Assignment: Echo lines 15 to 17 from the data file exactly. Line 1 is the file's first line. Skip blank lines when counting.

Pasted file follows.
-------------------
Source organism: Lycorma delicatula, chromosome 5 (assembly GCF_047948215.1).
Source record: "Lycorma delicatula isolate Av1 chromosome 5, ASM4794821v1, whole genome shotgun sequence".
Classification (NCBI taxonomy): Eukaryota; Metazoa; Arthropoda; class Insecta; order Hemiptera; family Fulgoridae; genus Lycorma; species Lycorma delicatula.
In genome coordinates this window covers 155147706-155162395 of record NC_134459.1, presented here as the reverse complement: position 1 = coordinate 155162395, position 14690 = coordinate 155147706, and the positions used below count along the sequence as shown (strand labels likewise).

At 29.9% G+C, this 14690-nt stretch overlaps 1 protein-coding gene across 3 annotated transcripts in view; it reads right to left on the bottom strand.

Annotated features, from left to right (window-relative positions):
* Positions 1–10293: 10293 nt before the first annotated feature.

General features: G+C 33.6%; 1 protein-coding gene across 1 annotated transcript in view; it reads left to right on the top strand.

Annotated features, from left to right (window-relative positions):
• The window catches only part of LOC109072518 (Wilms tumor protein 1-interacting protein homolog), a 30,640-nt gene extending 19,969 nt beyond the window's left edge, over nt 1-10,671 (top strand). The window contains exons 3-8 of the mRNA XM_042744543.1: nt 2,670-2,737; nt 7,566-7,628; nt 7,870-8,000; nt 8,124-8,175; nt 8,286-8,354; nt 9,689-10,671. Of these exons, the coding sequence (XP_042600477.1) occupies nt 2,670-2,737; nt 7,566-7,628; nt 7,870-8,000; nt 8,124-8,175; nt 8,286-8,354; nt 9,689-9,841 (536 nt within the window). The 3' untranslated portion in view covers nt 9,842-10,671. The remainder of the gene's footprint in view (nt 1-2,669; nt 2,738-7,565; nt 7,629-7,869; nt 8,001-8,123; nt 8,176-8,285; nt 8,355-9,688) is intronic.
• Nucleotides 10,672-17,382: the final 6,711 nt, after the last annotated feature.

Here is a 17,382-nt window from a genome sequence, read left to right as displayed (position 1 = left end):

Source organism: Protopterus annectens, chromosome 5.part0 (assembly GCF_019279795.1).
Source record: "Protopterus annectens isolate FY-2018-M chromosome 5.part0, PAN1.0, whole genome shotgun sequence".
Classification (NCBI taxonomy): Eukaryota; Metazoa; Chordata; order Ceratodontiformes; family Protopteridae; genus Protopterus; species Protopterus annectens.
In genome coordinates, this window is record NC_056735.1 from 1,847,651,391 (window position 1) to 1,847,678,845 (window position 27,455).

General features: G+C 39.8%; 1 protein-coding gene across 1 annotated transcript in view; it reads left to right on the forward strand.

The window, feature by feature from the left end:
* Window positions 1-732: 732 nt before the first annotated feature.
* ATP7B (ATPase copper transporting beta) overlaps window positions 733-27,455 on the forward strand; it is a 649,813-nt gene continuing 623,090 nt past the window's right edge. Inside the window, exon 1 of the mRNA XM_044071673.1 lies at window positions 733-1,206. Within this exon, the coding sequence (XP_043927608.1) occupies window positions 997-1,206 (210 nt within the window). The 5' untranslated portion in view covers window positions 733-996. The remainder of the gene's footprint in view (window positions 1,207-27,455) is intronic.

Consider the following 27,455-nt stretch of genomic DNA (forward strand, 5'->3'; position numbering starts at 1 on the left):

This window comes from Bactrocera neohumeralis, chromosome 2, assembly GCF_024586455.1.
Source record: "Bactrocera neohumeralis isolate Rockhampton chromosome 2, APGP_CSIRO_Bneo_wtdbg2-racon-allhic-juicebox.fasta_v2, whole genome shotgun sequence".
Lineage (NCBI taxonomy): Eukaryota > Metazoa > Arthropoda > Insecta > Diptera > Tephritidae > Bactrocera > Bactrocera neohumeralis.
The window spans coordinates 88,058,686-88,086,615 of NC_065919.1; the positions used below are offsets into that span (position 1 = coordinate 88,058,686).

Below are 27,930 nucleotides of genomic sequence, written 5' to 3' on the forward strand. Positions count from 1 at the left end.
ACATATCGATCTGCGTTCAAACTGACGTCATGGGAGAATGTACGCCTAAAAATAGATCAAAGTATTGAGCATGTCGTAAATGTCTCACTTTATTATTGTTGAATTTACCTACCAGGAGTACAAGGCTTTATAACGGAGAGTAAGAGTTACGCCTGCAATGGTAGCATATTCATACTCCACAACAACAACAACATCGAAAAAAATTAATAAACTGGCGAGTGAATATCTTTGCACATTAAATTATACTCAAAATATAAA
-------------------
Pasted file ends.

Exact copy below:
Classification (NCBI taxonomy): Eukaryota; Metazoa; Chordata; order Ceratodontiformes; family Protopteridae; genus Protopterus; species Protopterus annectens.
In genome coordinates, this window is record NC_056735.1 from 1,847,651,391 (window position 1) to 1,847,678,845 (window position 27,455).

General features: G+C 39.8%; 1 protein-coding gene across 1 annotated transcript in view; it reads left to right on the forward strand.